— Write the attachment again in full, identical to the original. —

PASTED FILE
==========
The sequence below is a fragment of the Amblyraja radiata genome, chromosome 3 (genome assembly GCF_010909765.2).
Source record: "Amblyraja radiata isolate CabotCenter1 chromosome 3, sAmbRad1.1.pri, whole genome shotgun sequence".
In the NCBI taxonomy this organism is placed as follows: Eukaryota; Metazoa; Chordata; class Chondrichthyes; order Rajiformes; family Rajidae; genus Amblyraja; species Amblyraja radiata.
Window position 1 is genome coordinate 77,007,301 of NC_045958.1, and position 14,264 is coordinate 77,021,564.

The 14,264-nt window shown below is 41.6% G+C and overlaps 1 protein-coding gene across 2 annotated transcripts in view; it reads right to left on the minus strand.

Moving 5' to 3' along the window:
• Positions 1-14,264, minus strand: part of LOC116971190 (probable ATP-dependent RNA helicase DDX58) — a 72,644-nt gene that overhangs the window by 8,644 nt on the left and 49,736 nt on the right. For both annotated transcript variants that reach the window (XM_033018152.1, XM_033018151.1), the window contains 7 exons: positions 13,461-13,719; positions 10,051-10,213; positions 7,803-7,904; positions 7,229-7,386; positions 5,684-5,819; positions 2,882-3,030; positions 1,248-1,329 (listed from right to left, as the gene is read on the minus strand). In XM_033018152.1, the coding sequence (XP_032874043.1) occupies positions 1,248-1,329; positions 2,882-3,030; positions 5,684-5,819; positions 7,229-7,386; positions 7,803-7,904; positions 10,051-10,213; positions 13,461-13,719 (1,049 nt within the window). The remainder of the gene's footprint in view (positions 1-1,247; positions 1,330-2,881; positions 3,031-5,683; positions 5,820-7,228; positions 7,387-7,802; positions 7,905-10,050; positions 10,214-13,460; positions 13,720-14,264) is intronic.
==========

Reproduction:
The sequence below is a fragment of the Amblyraja radiata genome, chromosome 3 (genome assembly GCF_010909765.2).
Source record: "Amblyraja radiata isolate CabotCenter1 chromosome 3, sAmbRad1.1.pri, whole genome shotgun sequence".
In the NCBI taxonomy this organism is placed as follows: Eukaryota; Metazoa; Chordata; class Chondrichthyes; order Rajiformes; family Rajidae; genus Amblyraja; species Amblyraja radiata.
Window position 1 is genome coordinate 77,007,301 of NC_045958.1, and position 14,264 is coordinate 77,021,564.

The 14,264-nt window shown below is 41.6% G+C and overlaps 1 protein-coding gene across 2 annotated transcripts in view; it reads right to left on the minus strand.

Moving 5' to 3' along the window:
• Positions 1-14,264, minus strand: part of LOC116971190 (probable ATP-dependent RNA helicase DDX58) — a 72,644-nt gene that overhangs the window by 8,644 nt on the left and 49,736 nt on the right. For both annotated transcript variants that reach the window (XM_033018152.1, XM_033018151.1), the window contains 7 exons: positions 13,461-13,719; positions 10,051-10,213; positions 7,803-7,904; positions 7,229-7,386; positions 5,684-5,819; positions 2,882-3,030; positions 1,248-1,329 (listed from right to left, as the gene is read on the minus strand). In XM_033018152.1, the coding sequence (XP_032874043.1) occupies positions 1,248-1,329; positions 2,882-3,030; positions 5,684-5,819; positions 7,229-7,386; positions 7,803-7,904; positions 10,051-10,213; positions 13,461-13,719 (1,049 nt within the window). The remainder of the gene's footprint in view (positions 1-1,247; positions 1,330-2,881; positions 3,031-5,683; positions 5,820-7,228; positions 7,387-7,802; positions 7,905-10,050; positions 10,214-13,460; positions 13,720-14,264) is intronic.